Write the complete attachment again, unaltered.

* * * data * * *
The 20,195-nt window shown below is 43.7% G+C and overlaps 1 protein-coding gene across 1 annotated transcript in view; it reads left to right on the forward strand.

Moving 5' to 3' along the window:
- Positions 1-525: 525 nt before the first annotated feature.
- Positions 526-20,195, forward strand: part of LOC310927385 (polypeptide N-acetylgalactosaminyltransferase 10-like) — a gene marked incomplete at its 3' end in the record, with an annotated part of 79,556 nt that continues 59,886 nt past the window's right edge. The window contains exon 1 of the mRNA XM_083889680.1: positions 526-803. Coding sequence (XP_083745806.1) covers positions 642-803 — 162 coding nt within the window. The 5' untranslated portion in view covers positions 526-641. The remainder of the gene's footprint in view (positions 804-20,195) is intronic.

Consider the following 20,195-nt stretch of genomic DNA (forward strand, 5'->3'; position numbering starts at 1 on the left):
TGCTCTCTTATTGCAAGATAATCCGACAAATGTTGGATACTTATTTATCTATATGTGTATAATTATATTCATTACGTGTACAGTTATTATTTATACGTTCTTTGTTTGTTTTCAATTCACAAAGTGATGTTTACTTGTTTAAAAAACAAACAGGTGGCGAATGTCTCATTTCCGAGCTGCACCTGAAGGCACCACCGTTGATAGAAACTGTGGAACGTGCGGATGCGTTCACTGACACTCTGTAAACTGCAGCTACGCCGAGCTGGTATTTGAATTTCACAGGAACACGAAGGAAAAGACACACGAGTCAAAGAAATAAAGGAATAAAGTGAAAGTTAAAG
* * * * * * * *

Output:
The 20,195-nt window shown below is 43.7% G+C and overlaps 1 protein-coding gene across 1 annotated transcript in view; it reads left to right on the forward strand.

Moving 5' to 3' along the window:
- Positions 1-525: 525 nt before the first annotated feature.
- Positions 526-20,195, forward strand: part of LOC310927385 (polypeptide N-acetylgalactosaminyltransferase 10-like) — a gene marked incomplete at its 3' end in the record, with an annotated part of 79,556 nt that continues 59,886 nt past the window's right edge. The window contains exon 1 of the mRNA XM_083889680.1: positions 526-803. Coding sequence (XP_083745806.1) covers positions 642-803 — 162 coding nt within the window. The 5' untranslated portion in view covers positions 526-641. The remainder of the gene's footprint in view (positions 804-20,195) is intronic.

Consider the following 20,195-nt stretch of genomic DNA (forward strand, 5'->3'; position numbering starts at 1 on the left):
TGCTCTCTTATTGCAAGATAATCCGACAAATGTTGGATACTTATTTATCTATATGTGTATAATTATATTCATTACGTGTACAGTTATTATTTATACGTTCTTTGTTTGTTTTCAATTCACAAAGTGATGTTTACTTGTTTAAAAAACAAACAGGTGGCGAATGTCTCATTTCCGAGCTGCACCTGAAGGCACCACCGTTGATAGAAACTGTGGAACGTGCGGATGCGTTCACTGACACTCTGTAAACTGCAGCTACGCCGAGCTGGTATTTGAATTTCACAGGAACACGAAGGAAAAGACACACGAGTCAAAGAAATAAAGGAATAAAGTGAAAGTTAAAG